Parent - safety equipment - baby Parent - safety equipment - baby

Baby Safety Equipment

Baby's Equipment

Baby's change table

  • Ensure the surface you are changing your baby on is stable and secure.

  • The mat should have raised sides of at least 10cm to prevent your baby from rolling off.

  • Make sure that sharp objects are not within easy reach of your baby.

  • Ensure the mat is not near any power outlets, and that your baby cannot easily reach any electrical equipment.

  • Ensure that your baby cannot become entangled in any curtain or blind cords.

  • Never leave your baby alone on a change table or raised surface for any length of time. Serious injury could result from a fall. Also, do not leave your toddler alone with your baby while they are on a high surface, as they may accidentally pull or push them off.

Baby's cot

  • All new cots have to comply with ISO 7175-1:1997, Children's cots and folding cots for domestic use -- Part 1: Safety requirements.

  • There should be a minimum of 600mm from the base of the mattress to the top of the cot.

  • The space between the bars should be 50-85mm. The space between the cot sides and the mattress should not be more than 25mm.

  • Be aware of holes/ spaces where your baby's arms, legs, head and fingers could become trapped.

  • Look for fixed-base cots with the lowest possible base. If it has an adjustable base, change it to the lowest base setting as soon as your baby can sit up.

Follow the guidelines set out in the “Safe Sleeping” sections and to make sure that your baby is sleeping safely.

Portable rocker or bouncer

  • Ensure the base is wide and sturdy to prevent it from tipping over.

  • Ensure the rocker/ bouncer has a five point safety harness and use it at all times.

  • A rocker is designed for use at floor level and not on bench tops in the kitchen.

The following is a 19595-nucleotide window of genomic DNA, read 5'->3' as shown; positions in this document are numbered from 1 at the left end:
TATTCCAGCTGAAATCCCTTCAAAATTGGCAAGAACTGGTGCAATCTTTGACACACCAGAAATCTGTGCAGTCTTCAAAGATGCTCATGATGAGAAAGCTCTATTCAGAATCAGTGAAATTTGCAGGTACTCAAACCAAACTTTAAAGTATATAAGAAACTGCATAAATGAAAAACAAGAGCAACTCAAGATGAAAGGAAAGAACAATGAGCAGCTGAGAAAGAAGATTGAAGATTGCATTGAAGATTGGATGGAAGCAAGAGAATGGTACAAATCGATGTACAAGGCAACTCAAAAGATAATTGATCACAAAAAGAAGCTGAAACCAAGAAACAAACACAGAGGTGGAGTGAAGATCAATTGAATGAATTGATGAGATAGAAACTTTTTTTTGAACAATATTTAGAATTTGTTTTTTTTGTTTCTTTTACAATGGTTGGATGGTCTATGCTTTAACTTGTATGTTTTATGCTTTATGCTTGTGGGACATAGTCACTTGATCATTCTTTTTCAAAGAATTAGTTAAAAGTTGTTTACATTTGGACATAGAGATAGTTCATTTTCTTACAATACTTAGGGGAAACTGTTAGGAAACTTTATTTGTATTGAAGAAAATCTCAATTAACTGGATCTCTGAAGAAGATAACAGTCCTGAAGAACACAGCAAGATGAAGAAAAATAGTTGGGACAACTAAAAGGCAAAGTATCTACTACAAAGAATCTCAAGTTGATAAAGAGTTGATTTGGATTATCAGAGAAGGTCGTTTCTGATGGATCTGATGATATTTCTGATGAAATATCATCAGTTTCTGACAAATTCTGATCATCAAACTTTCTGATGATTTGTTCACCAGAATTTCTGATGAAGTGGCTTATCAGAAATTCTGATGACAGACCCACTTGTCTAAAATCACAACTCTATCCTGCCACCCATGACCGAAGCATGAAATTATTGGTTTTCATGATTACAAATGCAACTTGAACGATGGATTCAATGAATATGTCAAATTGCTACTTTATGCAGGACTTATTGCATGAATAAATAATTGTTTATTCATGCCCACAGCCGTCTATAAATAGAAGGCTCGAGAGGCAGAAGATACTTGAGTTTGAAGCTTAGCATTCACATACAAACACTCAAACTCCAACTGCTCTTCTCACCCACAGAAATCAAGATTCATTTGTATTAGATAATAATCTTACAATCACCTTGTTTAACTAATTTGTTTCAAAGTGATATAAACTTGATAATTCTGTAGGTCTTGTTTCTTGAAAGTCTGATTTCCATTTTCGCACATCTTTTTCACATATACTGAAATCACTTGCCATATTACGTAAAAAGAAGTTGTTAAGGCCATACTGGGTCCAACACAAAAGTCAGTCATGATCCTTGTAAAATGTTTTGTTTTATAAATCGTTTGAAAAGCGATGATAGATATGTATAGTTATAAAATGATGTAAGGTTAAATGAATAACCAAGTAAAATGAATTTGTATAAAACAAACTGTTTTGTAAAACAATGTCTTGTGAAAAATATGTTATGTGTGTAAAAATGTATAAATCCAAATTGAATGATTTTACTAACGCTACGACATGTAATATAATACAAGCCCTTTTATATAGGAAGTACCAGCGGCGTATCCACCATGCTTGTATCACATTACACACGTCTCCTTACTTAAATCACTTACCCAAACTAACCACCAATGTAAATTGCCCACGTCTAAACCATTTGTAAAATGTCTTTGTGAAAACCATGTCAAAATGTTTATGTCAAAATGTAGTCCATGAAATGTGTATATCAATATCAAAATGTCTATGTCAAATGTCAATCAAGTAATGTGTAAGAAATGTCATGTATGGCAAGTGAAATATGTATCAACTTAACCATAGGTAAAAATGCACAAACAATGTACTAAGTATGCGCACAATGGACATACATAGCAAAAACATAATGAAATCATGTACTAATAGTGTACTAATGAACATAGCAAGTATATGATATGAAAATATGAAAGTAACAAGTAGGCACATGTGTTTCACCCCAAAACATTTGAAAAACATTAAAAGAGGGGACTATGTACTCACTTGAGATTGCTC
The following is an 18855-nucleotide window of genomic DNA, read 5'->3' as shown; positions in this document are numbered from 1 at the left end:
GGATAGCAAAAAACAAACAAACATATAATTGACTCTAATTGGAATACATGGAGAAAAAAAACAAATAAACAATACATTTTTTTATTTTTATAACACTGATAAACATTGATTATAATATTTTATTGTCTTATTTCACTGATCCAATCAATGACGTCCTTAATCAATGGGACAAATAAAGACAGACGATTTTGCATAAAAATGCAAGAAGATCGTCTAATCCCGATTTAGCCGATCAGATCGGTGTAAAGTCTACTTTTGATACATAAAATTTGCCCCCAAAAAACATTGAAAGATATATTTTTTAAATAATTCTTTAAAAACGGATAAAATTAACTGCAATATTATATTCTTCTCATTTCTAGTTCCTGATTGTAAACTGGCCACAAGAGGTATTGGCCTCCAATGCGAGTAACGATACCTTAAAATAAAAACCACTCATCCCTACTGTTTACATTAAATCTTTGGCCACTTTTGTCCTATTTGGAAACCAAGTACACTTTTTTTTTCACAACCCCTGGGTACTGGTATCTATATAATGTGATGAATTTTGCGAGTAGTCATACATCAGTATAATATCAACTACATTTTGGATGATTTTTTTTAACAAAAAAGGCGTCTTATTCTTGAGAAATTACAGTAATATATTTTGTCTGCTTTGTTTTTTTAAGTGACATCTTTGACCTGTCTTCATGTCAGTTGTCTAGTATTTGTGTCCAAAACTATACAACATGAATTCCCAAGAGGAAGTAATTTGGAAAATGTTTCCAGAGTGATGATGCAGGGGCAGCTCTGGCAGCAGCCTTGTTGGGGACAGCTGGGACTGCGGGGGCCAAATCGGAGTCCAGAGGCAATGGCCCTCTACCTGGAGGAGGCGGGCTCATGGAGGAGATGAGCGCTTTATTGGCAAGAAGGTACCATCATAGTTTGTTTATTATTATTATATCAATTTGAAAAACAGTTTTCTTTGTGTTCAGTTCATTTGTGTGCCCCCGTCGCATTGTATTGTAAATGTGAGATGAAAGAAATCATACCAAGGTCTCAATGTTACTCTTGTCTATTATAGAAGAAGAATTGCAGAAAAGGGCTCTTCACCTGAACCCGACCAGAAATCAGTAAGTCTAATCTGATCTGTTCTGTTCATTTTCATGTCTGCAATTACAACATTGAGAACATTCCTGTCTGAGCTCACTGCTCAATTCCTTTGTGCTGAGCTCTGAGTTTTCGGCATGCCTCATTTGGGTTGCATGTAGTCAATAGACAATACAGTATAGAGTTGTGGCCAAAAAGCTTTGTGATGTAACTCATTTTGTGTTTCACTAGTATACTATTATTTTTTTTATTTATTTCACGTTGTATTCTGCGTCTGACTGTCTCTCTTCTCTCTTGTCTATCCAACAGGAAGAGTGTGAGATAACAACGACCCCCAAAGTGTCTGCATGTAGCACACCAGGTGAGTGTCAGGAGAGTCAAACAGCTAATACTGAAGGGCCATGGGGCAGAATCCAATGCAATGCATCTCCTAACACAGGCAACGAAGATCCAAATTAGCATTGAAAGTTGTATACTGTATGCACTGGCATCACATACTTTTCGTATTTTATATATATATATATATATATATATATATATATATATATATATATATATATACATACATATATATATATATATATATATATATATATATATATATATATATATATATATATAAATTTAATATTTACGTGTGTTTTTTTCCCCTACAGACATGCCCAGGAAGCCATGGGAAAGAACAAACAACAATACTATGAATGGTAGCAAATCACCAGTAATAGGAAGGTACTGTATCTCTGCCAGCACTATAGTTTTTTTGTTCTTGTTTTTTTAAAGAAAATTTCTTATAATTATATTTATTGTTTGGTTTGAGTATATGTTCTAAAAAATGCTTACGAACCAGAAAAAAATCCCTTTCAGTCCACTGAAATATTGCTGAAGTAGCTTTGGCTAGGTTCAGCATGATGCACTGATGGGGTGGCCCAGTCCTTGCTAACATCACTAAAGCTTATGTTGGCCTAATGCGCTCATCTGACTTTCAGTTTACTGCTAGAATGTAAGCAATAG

• Check the area for any potential hazards nearby, like scissors, knives, blind chords and electrical appliances. And of course the golden rule - supervise.

Toy box

  • As attractive as some fully enclosed toy boxes are, it's better to have a toy box without a lid. Lids can cause serious injury to small children.

  • If you do have a toy box with a lid ensure that it can be opened from the inside. For extra safety, place rubber stoppers that allow a gap to remain when the lid is closed to prevent fingers from being crushed. Also fit a safety hinge that keeps the lid open and only allows it to close slowly.

  • Create some air holes in the box, just in case your toddler manages to climb into the box.

Baby walkers

  • Baby walkers are a common cause of injury to babies. This is because it allows your baby to reach and move more quickly and beyond their capabilities.

  • If you do use a baby walker, ensure you supervise your baby at all times.

  • Do not allow the walker near stairs, in the kitchen, or near fires or heaters.

  • Regularly check the braking system to make sure it is working properly.

Baby's high chair

  • Always make sure your baby is strapped in securely while sitting in the chair, and don't leave them unsupervised.

  • Use the harness from the first time baby is placed in the high chair and set the ground rules early. You may find you're too late once they learn that they can stand up and escape.

  • If it has wheels, make sure they can be locked and that the base is wide and stable.

  • Don't place the high chair too close to bench tops or tables, otherwise little fingers will try to grab anything in reach.

  • You can find more information on high chairs here

Toy safety

  • Only allow toys that are appropriate for your child's age and stage of development.

  • When opening new toys, remove and throw away all the packaging and check for any small parts that could be swallowed. A general guide is if it can fit into a film canister then it is too little for a baby or toddler to play with.

  • All your craft items like glue, paints and crayons should be non-toxic.

  • Don't mix batteries in toys – change them all at the same time, otherwise the strong batteries will make the weak ones very hot.

  • Regularly check toys for any damage or loose parts.

  • Remove these from the toy box and place in a pile with all the other things that you intend to fix, sew and make – or better still give to the local charity shop.

  • There are several websites that provide information regarding product recalls. It's worthwhile making a regular check on this site for news on baby safety equipment. Here's a link to one of them: Toy Recall and Safety Information

For more information see Child safety or Parenting